Rising Costs Challenge Dutch CO2 Capture Project Porthos

Rising Costs Challenge Dutch CO2 Capture Project Porthos - Carbon Herald

A sharp increase in Project Porthos costs has raised concerns for the carbon capture initiative. Last week, NRC reported that the initial cost of the first major Dutch project to store captured CO2 under the North Sea is now expected to be at least €1.3 billion, nearly three times the original estimate of €500 million when the project began five years ago.

Porthos, an acronym for Port of Rotterdam CO2 Transport Hub and Offshore Storage, is a collaboration between three prominent players in the energy industry: EBN, Gasunie, and the Port of Rotterdam Authority. 

The project centers around transporting captured CO2 through a pipeline from the Rotterdam port area to the vacant gas chambers located approximately 25 kilometers offshore. The ambitious initiative intends to store an estimated 2.5 million metric tons annually over the next 15 years, amounting to a total storage of about 37 million metric tons.

By late 2023, the collaborating firms gave the green light for the final investment decision to proceed with the groundbreaking CO2 storage project.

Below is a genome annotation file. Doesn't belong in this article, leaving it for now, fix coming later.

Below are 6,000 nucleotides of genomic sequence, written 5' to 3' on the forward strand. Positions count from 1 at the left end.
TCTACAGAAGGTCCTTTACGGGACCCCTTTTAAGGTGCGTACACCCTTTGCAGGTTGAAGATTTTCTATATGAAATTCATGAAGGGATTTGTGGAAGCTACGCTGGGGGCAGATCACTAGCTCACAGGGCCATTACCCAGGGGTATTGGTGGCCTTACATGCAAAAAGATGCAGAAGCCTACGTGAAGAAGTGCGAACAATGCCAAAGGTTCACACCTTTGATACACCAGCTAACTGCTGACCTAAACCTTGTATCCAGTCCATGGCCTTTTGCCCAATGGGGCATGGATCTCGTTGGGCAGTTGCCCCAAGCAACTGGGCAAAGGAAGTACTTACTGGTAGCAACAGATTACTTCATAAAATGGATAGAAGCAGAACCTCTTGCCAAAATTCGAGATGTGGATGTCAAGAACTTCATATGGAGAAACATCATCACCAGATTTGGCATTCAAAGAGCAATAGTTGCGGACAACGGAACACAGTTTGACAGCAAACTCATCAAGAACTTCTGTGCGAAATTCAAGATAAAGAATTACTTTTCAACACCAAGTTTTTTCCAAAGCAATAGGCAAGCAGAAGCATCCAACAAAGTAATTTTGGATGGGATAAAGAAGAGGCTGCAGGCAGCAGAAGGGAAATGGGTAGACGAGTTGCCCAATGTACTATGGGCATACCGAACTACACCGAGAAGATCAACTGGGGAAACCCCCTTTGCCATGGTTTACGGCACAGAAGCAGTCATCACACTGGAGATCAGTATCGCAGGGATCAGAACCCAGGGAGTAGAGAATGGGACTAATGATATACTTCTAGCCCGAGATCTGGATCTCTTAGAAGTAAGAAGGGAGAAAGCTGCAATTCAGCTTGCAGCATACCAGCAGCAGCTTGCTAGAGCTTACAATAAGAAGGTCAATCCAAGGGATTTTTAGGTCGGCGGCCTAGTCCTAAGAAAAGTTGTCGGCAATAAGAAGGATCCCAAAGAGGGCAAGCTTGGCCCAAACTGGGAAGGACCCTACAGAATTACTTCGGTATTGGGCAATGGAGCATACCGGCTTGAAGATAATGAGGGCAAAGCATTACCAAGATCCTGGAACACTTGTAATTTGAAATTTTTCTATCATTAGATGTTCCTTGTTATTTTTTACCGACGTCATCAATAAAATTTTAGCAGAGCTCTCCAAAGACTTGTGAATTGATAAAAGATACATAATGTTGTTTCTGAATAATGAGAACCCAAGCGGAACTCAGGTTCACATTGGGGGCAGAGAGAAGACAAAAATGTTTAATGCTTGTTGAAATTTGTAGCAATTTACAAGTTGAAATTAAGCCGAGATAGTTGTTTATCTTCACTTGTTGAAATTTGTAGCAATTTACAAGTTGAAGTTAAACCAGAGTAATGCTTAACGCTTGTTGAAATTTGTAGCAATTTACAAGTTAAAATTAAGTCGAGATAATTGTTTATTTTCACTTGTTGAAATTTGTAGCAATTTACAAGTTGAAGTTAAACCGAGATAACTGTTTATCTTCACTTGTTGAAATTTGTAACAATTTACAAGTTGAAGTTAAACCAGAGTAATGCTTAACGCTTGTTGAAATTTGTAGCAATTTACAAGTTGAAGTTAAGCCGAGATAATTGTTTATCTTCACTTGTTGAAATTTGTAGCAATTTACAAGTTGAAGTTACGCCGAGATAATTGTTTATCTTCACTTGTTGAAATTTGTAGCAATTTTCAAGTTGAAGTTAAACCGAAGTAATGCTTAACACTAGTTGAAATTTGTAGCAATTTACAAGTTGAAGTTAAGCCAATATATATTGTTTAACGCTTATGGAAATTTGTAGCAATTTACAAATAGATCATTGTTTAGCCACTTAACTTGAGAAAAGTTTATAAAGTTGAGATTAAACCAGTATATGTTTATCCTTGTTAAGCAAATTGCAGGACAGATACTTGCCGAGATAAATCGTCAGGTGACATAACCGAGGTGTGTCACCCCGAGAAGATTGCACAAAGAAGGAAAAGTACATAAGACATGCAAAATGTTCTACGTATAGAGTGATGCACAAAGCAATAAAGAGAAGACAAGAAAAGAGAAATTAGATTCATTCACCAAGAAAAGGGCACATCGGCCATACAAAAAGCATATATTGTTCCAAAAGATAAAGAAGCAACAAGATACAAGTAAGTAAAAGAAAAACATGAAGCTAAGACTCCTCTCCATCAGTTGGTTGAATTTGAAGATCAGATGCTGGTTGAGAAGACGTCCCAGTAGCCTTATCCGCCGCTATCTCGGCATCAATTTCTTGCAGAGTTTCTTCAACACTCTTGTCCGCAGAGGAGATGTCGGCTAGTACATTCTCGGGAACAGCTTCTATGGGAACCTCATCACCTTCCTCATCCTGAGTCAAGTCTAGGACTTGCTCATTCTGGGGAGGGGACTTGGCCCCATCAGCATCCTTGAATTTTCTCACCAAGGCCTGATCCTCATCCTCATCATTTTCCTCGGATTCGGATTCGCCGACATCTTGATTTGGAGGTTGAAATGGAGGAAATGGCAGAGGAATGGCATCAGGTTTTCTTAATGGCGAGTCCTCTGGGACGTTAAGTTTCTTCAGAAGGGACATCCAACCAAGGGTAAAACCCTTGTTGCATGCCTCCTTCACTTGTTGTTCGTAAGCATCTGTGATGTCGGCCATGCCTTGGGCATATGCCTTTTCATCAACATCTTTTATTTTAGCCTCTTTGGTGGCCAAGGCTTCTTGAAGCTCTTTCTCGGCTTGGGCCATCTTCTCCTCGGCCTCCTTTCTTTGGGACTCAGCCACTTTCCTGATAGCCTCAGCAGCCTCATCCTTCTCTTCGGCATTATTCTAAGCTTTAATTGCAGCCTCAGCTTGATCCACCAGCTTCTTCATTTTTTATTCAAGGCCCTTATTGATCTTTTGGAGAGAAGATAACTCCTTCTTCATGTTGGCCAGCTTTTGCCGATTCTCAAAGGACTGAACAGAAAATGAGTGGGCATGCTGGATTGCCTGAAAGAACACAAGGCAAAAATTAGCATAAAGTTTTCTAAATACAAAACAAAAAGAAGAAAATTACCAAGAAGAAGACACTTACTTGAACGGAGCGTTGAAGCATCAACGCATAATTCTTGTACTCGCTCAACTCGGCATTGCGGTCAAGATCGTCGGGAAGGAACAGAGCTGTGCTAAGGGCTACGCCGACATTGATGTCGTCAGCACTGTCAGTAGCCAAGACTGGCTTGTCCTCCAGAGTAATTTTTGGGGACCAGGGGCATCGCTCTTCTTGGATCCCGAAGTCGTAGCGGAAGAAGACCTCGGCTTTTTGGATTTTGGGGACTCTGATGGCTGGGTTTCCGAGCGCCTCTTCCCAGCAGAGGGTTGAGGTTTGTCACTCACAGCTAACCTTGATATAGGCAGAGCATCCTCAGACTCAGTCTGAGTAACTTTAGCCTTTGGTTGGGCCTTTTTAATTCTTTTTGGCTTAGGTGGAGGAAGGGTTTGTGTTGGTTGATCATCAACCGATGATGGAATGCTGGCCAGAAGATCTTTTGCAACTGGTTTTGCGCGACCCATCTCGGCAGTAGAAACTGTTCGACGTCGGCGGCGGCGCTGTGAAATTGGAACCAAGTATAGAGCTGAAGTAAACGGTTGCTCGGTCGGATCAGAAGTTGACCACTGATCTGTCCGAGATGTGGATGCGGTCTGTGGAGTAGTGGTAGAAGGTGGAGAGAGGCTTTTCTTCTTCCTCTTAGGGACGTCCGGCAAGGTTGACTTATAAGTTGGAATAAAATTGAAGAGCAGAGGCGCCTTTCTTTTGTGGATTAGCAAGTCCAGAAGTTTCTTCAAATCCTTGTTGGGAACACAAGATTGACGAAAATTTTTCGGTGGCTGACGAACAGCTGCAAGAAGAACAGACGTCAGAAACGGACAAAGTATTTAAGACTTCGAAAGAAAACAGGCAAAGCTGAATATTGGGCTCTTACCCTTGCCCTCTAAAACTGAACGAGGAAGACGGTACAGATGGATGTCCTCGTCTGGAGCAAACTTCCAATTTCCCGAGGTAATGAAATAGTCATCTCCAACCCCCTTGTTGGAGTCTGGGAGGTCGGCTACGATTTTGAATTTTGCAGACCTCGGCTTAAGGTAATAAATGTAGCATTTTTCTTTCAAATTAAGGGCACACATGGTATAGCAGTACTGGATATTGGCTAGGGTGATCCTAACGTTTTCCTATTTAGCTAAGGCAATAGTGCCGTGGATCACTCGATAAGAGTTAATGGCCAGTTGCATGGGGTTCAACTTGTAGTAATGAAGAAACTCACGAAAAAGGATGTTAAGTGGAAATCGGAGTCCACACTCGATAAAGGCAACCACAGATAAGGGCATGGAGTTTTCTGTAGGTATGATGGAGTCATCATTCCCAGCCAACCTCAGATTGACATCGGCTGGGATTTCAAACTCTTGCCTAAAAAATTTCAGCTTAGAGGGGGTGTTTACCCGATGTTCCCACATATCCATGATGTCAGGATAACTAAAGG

Relevant: Porthos CO2 Storage Project Launched In The Netherlands

In a move to come forward and address the issue with the soaring costs, the three companies claimed that the unexpected increase in expenses is a result of inflation, leading to higher expenditures associated with preparing the storage location.

Besides costs, project Porthos has also experienced setbacks due to a legal challenge from the environmental campaign group, Mobilisation for the Environment. The group raised concerns about excessive nitrogen emissions during the construction process, further complicating the already daunting task of reducing CO2 emissions in the region. 

In August of last year, the top Dutch administrative court approved the project, stating that while it will result in increased nitrogen-compound pollution, the effects will be temporary and minimal in terms of environmental impact.

The legal battle has added more pressure on the project as it navigates through regulatory hurdles and strives to maintain public support for its carbon capture efforts. Despite these challenges, construction is set to commence this year, with storage scheduled to begin in 2026.

Read more: Positive Outcome For Porthos Project In Dutch Council Of State’s Final Ruling

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